Start by making an inter-positive of the image you want to use. This is a black and white positive print from an ink jet printer, on to an overhead transparency film. I then take my mixture of potassium dichromate (13% solution) and gum arabic mixture 1 part potassium dichromate and 2 part gum. With that said, you may find that you need to mix more gum depending on the paper you are using. I have mixed anywhere between 1.5 and 3.5 gum with 1part potassium dichromate.  With a softer brush, coat one side of your watercolor paper in the area you want to expose your image on. I usually leave a 2-inch border around my paper.  Apply it evenly and be consistent. I apply the coat in lower light, but I dry my paper in the dark. Usually in my darkroom, but I have used a cabinet or even a drawer depending on the paper size. This is important because if you let it dry in the light, you are exposing that area at the same time.  That needs to be avoided until you are ready to expose it.


Apply sensitizer
Apply sensitizer
Print interpositive
Print interpositive

Once dried, I take the paper out and put the inter-positive that I made of my image, on top of the now dried, sensitized area. I then expose it to the UV light. Exposure times will vary depending on the suns strength if you do it outside, or the kind of exposure unit you are using. I use a Nuarc exposure unit and exposure time is between 3-4 minutes.  After being exposed, you will see the details of your image. As soon as it done exposing, soak the paper in water immediately. This is the developing process. This will stop the exposure and remove the rest of the yellow sensitizer. I soak for 15-30 minutes. This is a delicate part of the process as the gum swells on the paper and needs to be left to dry without being wiped or touched. It holds the part of your image with details and can remove or distort your image if it is wiped off while still wet.  Take the print out of the water and dry your image. I use a drying rack I made or just hand on a clothes line.  If you dry outside, be careful with wind.  I have had little particles and bugs that have stuck to the gum.

After exposure
After exposure
After soaking
After soaking

Once the print is completely dry, apply the oil paint.  I don’t apply it thick because it is messy when it comes off.  If you do add too much paint, try to smooth it out with a soft cloth or a quality paper towel. I use Viva paper towels because they don’t leave a lot of “fuzz” behind.  The shadow areas will begin to show through the oil paint. This is when the print can be placed in water and gently removed with a sponge. Be gentle or you can wipe off the image, take off too much paint or damage the paper. There is another part of this process called “etching” where a bleach and water mix will allow a 10-15 second etch bath and then repeat the process of soaking, drying, applying paint and rinse and remove paint with a soft sponge again. I don’t always etch my prints, but I will if I want to more detail in my image.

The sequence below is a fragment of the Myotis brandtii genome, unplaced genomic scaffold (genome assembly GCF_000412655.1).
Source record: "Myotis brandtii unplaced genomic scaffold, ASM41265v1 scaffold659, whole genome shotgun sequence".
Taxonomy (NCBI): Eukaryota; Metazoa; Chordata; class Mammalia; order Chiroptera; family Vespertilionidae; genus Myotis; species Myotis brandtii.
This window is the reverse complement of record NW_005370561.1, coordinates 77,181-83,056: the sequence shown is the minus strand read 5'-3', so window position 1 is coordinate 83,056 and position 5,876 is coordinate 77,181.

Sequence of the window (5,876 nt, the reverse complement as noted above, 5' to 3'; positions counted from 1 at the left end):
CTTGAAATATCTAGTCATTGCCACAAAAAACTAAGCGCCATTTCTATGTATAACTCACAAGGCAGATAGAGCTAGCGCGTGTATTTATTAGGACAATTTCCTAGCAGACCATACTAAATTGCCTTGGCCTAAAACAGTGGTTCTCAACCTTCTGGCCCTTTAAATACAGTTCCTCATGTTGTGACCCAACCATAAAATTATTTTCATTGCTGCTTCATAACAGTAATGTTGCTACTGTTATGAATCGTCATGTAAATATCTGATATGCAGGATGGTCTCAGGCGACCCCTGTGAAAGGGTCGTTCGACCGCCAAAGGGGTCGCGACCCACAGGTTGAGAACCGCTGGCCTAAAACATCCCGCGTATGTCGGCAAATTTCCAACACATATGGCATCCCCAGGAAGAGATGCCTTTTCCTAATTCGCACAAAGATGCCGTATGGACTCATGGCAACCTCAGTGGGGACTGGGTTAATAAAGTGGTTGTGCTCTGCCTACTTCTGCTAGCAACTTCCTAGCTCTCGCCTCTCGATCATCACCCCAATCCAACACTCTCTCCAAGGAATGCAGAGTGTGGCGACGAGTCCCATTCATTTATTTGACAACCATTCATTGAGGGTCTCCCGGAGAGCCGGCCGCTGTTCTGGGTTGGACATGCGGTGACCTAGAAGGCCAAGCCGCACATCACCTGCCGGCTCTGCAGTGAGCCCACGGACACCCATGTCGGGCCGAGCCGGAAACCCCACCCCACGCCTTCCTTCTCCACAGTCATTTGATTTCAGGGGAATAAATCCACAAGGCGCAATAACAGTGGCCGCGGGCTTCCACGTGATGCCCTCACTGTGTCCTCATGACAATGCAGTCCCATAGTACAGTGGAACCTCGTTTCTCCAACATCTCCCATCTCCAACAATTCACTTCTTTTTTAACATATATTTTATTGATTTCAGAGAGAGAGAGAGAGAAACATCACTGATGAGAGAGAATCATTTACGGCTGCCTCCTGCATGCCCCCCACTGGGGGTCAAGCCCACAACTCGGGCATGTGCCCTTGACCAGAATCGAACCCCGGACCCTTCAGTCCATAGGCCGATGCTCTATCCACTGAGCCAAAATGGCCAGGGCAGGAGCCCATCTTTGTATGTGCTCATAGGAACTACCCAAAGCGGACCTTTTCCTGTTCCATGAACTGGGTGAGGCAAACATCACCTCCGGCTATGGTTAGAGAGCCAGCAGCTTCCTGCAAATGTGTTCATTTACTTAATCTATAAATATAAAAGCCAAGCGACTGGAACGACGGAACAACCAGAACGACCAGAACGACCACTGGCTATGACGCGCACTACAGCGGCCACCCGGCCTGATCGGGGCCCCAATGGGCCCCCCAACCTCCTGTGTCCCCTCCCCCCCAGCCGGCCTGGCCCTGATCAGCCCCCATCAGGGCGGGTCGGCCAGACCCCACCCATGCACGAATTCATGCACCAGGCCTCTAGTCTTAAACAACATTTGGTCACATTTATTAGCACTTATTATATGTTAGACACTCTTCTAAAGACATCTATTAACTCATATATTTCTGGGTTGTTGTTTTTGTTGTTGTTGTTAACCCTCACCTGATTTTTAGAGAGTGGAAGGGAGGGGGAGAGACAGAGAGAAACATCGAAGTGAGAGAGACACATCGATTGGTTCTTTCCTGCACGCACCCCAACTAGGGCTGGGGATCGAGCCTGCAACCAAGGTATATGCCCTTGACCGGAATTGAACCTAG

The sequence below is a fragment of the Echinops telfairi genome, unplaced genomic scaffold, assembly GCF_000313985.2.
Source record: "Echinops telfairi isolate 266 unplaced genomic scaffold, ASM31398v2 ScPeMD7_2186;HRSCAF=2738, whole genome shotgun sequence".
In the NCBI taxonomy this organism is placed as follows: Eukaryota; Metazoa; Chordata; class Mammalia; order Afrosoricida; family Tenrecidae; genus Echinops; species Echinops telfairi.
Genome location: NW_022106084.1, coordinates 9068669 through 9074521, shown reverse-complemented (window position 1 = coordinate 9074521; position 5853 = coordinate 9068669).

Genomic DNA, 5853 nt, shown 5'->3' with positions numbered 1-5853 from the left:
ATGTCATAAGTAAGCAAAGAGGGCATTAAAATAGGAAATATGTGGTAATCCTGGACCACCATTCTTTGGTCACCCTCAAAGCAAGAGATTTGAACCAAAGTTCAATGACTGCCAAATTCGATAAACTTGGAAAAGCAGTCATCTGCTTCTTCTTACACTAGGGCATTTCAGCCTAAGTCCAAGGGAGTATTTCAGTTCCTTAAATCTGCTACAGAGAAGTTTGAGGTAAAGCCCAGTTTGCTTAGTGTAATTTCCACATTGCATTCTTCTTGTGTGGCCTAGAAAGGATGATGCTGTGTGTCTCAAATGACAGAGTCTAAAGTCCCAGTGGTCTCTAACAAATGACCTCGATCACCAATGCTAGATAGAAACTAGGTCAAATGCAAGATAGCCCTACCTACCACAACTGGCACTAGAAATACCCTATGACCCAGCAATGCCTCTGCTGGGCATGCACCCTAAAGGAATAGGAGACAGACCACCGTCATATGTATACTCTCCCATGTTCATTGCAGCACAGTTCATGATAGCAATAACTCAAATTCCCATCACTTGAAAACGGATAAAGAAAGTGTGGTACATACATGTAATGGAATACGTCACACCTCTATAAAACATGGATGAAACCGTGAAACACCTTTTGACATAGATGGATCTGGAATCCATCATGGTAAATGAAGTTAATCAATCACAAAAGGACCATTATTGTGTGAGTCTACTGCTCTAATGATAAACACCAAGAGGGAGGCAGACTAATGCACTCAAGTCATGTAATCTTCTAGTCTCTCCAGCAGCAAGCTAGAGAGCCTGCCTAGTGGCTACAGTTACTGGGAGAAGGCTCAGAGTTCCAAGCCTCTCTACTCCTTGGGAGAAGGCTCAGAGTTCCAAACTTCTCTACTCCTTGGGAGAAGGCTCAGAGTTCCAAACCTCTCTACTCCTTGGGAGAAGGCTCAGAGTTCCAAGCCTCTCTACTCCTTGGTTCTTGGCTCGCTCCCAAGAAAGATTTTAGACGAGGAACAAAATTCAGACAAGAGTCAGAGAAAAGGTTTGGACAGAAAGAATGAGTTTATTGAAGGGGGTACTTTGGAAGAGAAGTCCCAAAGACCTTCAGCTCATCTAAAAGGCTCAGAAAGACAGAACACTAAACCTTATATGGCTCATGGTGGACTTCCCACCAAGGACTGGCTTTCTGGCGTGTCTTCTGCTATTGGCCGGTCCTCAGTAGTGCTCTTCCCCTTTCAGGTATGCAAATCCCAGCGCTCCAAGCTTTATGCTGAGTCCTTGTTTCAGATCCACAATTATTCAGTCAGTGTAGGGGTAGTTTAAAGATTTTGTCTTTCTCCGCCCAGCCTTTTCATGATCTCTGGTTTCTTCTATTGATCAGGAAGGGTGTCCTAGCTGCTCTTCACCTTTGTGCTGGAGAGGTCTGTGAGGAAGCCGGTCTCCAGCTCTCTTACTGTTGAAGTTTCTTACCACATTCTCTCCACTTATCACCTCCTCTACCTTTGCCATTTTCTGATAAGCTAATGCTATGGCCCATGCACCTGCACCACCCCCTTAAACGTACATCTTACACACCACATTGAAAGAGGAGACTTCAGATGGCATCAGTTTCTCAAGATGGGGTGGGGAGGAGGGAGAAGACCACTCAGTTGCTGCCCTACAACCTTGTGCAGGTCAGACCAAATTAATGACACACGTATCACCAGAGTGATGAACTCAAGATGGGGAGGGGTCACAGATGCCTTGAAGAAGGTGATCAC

Apply oil paint
Apply oil paint

A few things I have learned that have made a big difference in the success of my gumoil workflow. When I get the results I am pleased with, it will be in part because of a combination of water source, paint brand and quality and the water color paper being used. Sometimes there is a different combination of paint brands and paper that work, depending where I am. I have found that in my studio, one combination of paper and paint will work better with the water. If I am in a different location, I may have completely different results and have to use a different paint and paper combination. I am not sure why, but my theory is that it has to do with the water treatment in different cities and the water reaction to the entire mix of sensitizer and paint, depending on the location where the print is being created.Other gumoil artists may do things differently. After talking with others who make gumoil prints and trying many different techniques, papers, paints, exposure times, and steps, I have developed a workflow that gives me as close as I can get to having consistent results. With that in mind, it can change very quickly because this is still an unstable process.  With that said, I am seeing more consistency with the new mix of paper and paint that I have been using.Here are a few videos I have made of my process:

Terri Cappucci is a photographic artist who has been working with the gumoil process as well as other alternative processes. Her work has been recognized and exhibited worldwide. More about her work can be found at www.terricappucci.com